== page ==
In Starseed Pilgrim, the first thing you learn is that you can break blocks and plant seeds. You are then set upon a large, earthy block suspended in white void and expected to use your fresh and limited knowledge of this universe so far to explore away from your starting point. Different seeds grow at different speeds, shapes, directions, and wonderful sounds. You plant away and start to climb, sure without being sure that there must be something else in this vast emptiness besides yourself.

There is a challenge to the exploration, discovery, and successful return home – enough that even with the game's insistence on minimal to absent guidance, you'll want to make it at least once.

However, it is after surmounting this first hurdle that I no longer felt compelled to play, because the more I saw of Starseed Pilgrim, the more I recognized it as a solid proof of concept rather than a complete and satisfying game. Allow me to explain.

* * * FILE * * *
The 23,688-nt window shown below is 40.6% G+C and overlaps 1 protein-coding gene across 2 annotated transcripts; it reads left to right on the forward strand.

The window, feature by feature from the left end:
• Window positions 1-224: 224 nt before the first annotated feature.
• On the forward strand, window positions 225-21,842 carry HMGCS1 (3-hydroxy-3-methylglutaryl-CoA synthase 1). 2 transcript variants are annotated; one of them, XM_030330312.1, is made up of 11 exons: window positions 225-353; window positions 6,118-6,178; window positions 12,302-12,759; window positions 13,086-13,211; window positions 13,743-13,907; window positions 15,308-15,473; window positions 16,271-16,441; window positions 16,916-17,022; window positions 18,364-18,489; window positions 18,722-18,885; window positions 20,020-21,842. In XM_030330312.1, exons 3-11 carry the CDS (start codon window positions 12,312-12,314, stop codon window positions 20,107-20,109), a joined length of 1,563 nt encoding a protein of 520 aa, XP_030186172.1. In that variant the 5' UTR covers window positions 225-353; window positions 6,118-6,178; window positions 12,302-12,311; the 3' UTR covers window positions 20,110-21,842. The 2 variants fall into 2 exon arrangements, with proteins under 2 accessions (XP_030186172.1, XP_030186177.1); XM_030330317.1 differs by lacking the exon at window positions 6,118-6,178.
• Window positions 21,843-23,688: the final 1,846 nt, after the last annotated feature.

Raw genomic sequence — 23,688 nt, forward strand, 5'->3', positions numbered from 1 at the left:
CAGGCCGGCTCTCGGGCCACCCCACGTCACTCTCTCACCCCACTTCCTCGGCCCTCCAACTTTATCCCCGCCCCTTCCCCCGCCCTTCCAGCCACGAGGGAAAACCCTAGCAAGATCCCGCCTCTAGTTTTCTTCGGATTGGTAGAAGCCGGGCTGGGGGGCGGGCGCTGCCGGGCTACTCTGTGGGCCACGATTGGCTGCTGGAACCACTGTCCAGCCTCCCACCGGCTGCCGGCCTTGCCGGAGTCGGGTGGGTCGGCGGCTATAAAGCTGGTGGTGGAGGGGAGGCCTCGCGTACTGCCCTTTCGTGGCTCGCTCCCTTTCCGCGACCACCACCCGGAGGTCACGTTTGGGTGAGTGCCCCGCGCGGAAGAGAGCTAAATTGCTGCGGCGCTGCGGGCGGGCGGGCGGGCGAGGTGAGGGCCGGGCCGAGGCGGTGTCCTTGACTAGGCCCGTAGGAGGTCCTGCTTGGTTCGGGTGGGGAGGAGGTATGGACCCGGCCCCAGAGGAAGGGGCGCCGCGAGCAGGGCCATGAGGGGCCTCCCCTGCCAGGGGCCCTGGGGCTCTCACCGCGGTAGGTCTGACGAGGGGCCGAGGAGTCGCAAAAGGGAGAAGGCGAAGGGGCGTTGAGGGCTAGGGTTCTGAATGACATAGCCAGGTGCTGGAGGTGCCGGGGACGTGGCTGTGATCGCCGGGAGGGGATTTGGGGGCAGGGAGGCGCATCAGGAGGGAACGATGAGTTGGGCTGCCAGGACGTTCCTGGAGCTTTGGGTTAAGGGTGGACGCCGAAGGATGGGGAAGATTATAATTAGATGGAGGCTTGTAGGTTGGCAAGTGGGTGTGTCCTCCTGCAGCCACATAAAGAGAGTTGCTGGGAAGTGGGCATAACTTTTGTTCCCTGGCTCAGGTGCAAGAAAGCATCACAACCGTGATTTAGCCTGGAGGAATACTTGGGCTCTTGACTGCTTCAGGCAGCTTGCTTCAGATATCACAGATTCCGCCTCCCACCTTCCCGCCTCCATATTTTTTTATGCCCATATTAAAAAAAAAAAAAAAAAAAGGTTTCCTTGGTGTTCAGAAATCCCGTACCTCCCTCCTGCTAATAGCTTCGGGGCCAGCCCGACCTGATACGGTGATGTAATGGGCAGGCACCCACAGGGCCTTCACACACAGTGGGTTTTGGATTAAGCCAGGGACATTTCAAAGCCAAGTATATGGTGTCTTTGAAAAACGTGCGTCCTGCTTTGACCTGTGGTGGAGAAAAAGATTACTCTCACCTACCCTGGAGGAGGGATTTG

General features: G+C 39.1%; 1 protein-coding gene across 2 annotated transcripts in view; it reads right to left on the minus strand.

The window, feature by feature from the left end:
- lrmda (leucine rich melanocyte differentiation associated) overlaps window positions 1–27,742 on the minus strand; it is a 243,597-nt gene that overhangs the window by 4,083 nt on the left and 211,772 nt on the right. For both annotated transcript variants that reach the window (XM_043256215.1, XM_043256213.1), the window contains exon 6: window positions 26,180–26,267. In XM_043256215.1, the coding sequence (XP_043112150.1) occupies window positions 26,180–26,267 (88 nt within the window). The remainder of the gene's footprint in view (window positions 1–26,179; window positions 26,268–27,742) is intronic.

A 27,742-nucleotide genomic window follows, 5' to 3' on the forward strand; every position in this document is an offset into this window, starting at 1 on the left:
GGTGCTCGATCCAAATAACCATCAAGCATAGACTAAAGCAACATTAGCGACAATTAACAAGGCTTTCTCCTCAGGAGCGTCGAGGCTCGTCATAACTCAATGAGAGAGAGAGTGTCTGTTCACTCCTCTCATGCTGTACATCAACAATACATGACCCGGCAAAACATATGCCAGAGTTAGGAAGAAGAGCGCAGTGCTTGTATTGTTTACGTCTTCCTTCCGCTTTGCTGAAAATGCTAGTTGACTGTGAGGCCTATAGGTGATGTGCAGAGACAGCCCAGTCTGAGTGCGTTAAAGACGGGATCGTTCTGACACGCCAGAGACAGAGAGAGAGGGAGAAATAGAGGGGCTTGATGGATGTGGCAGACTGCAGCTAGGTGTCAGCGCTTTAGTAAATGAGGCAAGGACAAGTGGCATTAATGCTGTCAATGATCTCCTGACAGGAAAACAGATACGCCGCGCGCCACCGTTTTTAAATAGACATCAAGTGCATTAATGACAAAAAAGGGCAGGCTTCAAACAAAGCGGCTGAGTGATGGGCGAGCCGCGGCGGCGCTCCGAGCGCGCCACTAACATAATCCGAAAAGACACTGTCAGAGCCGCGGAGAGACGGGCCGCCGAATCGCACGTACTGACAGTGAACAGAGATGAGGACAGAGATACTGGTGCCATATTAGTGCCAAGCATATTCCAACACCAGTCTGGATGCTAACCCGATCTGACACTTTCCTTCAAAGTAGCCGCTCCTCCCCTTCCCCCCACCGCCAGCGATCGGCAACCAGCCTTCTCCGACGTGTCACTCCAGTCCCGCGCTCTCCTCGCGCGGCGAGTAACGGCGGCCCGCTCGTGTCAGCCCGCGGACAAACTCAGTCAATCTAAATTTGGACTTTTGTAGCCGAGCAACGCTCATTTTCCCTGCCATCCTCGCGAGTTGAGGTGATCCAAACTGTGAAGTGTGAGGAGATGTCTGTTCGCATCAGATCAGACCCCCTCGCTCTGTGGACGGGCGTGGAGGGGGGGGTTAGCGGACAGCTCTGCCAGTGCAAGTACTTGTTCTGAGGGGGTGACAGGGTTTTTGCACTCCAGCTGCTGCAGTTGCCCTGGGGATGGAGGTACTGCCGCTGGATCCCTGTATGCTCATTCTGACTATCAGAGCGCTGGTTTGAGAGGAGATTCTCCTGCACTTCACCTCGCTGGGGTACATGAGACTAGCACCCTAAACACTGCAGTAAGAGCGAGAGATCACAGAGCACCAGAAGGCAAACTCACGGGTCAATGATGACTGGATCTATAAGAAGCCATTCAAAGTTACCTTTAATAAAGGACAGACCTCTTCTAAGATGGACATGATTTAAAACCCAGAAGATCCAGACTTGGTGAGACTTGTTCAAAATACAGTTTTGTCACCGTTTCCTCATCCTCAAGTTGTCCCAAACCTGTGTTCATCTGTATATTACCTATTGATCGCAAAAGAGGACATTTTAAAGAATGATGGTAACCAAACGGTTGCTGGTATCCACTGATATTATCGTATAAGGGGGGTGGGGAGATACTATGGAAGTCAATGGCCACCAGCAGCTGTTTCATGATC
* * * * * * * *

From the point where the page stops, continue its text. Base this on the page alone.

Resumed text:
The blocks, the seeds, and the void are simple components: easily understood with some trial and error. These same elements, however, are also samey to a fault and become bland with overexposure. While the simplicity of the core mechanic is both visually and sonically polished, the simplicity of the game that contains it is lonely and boring; it feels incomplete. You will make your way from base block to base block with practiced efficiency, but there is less and less of a reason for you to do so. Exploration continues to reveal more of the same, as if the game had something against variety in design.

I have heard that, with some doing, you can indeed find the novel experiences that I expected as the rewards for my progress. I'm afraid that I just don't have the patience. I enjoy exploration for exploration's sake, but when a game tells me nothing and shows me even less, should I really be expected to keep at it?